Therapy helps parents of kids in chronic pain

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by JEAN ENERSEN / KING 5 News

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KING5.com

Posted on April 9, 2013 at 4:10 PM

Updated Tuesday, Apr 9 at 5:52 PM

Adolescence can bring some bumps in the road. But 15-year-old Faith Dawson hit a brick wall, in the form of chronic pain. It affected her all through her body and lasted for months.

"At it's worst I just wanted to curl up and cry honestly," said Dawson.

"So she's feeling this horrendous amount of pain, for no reason," said Catherine Dawson, Faith's mother.

Doctors finally determined Faith's pain was linked to anxiety and to lack of exercise. The causes of pain can be confusing to pinpoint, but the symptoms are real said Seattle Children's Research Institute Dr. Tonya Palermo. Dr. Palermo is also a Professor of Anesthesiology and Pain Medicine at the University of Washington.

"...chronic musculoskeletal pain, chronic headache, chronic abdominal pain. And those are really the most common types of pain in childhood," said Palermo.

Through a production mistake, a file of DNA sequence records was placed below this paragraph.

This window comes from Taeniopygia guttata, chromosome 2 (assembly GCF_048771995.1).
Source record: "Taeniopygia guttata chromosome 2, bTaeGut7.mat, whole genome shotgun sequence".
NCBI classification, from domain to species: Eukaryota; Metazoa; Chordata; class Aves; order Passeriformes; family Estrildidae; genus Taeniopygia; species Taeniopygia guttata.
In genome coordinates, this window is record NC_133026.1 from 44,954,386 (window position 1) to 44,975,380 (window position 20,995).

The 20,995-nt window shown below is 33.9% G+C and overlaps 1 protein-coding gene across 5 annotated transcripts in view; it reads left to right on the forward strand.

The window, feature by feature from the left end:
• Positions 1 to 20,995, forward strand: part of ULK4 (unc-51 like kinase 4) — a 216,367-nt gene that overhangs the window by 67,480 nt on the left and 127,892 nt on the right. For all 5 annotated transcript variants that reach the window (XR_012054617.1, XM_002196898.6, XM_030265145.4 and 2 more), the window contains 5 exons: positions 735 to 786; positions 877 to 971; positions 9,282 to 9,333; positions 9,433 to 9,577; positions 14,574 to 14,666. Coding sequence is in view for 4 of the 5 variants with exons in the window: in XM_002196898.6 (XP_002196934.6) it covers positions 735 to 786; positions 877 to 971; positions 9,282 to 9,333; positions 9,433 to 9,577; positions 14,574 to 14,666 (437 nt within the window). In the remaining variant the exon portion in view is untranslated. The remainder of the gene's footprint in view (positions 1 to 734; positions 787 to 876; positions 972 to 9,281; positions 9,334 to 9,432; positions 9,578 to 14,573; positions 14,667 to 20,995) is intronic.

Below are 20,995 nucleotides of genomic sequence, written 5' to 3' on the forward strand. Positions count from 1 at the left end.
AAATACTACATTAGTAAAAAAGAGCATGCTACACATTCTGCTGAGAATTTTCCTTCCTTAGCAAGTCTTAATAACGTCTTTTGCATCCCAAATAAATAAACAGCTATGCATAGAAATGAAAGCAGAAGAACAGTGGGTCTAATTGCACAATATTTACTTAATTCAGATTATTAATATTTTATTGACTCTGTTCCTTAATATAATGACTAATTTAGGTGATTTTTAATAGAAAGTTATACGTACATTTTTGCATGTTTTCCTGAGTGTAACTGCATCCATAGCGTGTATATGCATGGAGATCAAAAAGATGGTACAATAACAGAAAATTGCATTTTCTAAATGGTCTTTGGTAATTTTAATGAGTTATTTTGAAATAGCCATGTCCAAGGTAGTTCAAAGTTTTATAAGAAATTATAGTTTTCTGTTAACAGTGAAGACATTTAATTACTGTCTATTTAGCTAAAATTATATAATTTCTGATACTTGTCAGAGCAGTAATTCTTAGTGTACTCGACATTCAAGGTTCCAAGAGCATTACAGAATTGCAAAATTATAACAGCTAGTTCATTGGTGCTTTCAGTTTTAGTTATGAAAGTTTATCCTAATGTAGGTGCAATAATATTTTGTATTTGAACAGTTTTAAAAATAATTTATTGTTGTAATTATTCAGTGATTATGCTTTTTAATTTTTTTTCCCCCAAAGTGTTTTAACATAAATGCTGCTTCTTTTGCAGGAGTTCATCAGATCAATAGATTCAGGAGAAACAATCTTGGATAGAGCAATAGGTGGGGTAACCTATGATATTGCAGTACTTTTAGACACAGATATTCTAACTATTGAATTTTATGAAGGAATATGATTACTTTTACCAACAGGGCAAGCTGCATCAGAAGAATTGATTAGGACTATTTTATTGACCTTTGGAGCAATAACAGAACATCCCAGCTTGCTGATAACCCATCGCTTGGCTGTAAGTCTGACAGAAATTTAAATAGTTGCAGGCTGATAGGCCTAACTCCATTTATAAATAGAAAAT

Faith needed daily physical therapy. Her mother had to balance Faith's care with needs of all three of her children. It seemed overwhelming.

"Balancing can be difficult for families and they can struggle with experiencing higher levels of stress, more worries, as well as more arguments and conflict in the family," said Palermo.

Palermo and colleagues have been researching a specific intervention, problem-solving therapy, developed not for young patients, but for their parents. It is designed to cut through the stress. Catherine Dawson and her family have now benefitted from the therapy.

"You have to be optimistic for it to even work," said Dawson.

Problem-solving therapy helped the Dawsons work through issues, step by step, that caused the most tension in the family. Catherine Dawson gave an example of working out a particular problem in the workbook in the weekly therapy. At the time all three of her daughters shared a bedroom. That created tension as Faith needed more rest.

"I think I put down there, I'd like an easier bedtime," she said.

The next step was to rank the top answers to the problem. The whole family had a voice.

"The final solution was, someone was going to move in with me," Dawson said.

It was just one answer the family found to cut down on stress, helping Catherine Dawson,and helping Faith get her pain under control.

I'm happy with where I am in life and everything's finally putting itself back together," said Faith.



 
 

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